Hillary Clinton: Clock ‘turning back’ for women in U.S.
Hillary Clinton warns in a new book that the “clock is turning back” on women across America and offers a passionate argument for prioritizing the advancement of women and girls.
Clinton, the former secretary of state and possible presidential contender, is one of a slew of high-profile contributors to a new report set to be released Sunday compiled by author and activist Maria Shriver and the liberal Center for American Progress.
“[Fighting] to give women and girls a fighting chance isn’t just a nice thing to do,” Clinton writes in “The Shriver Report: A woman’s nation pushes back from the brink.” “It isn’t some luxury that we only get to when we have time on our hands. This is a core imperative for every human being in every society. If we do not continue the campaign for women’s rights and opportunities, the world we want to live in — and the country we all love and cherish — will not be what it should be.”
Clinton’s essay is part of the book’s broader examination of working women and the economic challenges many confront, a cause she champions in many of her public appearances.
“I think of the extraordinary sacrifices my mother made to survive her own difficult childhood, to give me not only life but also opportunity, along with love and inspiration,” Clinton writes. “I’m very proud of my own daughter, and I look at all these young women I’ve been privileged to work with or know through [daughter] Chelsea, and it’s hard to imagine turning the clock back on them. But in places throughout America large and small, the clock is turning back.”
Clinton points to a wide range of issues, from pay equity to work-family balance to life expectancy, as areas where women in the United States still face problems, though she also nods to gains in “business, academia, government—you name it.”
Contributors include pop star Beyonce Knowles-Carter, Facebook’s Sheryl Sandberg, Sen. Kirsten Gillibrand (D-N.Y.) and basketball star LeBron James.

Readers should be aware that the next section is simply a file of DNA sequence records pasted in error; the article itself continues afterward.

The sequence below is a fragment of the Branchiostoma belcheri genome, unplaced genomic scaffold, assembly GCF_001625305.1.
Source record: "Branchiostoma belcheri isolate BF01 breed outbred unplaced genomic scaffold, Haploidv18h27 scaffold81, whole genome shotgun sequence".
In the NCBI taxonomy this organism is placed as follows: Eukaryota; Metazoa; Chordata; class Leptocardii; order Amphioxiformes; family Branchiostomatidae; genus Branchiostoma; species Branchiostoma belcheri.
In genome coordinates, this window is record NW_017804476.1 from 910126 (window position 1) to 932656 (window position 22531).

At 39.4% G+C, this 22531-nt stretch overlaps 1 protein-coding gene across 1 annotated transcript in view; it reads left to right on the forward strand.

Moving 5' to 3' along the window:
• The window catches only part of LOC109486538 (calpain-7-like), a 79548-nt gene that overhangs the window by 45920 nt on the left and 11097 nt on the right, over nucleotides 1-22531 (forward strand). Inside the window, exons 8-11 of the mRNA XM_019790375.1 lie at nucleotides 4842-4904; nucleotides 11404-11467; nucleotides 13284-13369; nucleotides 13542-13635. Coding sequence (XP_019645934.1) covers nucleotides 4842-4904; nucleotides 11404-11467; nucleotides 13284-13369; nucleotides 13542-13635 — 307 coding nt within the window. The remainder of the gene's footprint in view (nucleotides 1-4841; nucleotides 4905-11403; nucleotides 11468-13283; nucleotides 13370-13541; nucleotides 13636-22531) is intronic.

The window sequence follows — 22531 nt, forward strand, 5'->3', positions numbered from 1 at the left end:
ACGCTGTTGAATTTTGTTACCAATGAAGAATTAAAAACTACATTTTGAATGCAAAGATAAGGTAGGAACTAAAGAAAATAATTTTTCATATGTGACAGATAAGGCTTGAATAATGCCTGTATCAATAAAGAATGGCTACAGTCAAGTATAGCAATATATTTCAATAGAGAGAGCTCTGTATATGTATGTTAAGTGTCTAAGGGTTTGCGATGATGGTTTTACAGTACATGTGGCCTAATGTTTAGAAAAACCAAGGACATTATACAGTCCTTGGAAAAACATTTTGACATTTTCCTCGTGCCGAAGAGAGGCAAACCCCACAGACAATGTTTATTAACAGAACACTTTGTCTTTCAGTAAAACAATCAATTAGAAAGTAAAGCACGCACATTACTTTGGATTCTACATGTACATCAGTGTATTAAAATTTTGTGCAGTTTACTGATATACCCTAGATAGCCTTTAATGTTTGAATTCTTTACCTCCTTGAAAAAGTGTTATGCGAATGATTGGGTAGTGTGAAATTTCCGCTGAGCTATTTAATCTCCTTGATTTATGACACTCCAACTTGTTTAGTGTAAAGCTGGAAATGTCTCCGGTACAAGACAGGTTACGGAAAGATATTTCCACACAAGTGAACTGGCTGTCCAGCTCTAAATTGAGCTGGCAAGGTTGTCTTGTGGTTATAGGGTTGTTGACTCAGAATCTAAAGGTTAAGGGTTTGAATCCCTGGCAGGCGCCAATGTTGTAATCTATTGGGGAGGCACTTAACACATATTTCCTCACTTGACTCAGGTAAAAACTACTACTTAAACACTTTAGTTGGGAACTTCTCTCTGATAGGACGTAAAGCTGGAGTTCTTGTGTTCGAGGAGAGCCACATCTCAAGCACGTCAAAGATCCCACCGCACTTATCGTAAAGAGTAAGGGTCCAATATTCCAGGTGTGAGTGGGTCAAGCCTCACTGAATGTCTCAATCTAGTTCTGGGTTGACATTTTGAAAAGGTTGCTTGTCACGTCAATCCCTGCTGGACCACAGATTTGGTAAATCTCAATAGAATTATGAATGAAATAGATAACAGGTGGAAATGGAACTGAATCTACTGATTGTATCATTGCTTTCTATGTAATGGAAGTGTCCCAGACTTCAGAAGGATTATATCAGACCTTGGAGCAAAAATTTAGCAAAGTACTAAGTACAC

The report comes as Democrats have intensified their focus on addressing income inequality issues, starting with the unemployment benefits extension currently under consideration in Congress.
“There’s just a lot of facts that are driving this conversation,” said Neera Tanden, the president of the Center for American Progress and longtime adviser to Clinton, in an interview. “Wages have been down, we have the level of inequality that we do, people kind of feel like they’re falling behind … Those concerns are really highest amongst this group of women who are working and still aren’t able to get their heads above water.”
Through her family’s foundation, Clinton has launched “No Ceilings,” an initiative designed to promote women around the world, and a theme that comes through in the essay.
“Hillary has had a focus on the condition of women literally throughout her career, from the ’70s, ’80s, ’90s to today,” Tanden said. “I’d also say she’s had a particular focus on the economic concerns women face … so having Hillary make the case, she does it from the global perspective of why empowering women at all levels of the economic strata, is usually helpful to the debate. People see her as a champion for women.”
Clinton has indicated she could decide about a 2016 presidential bid by the end of this year.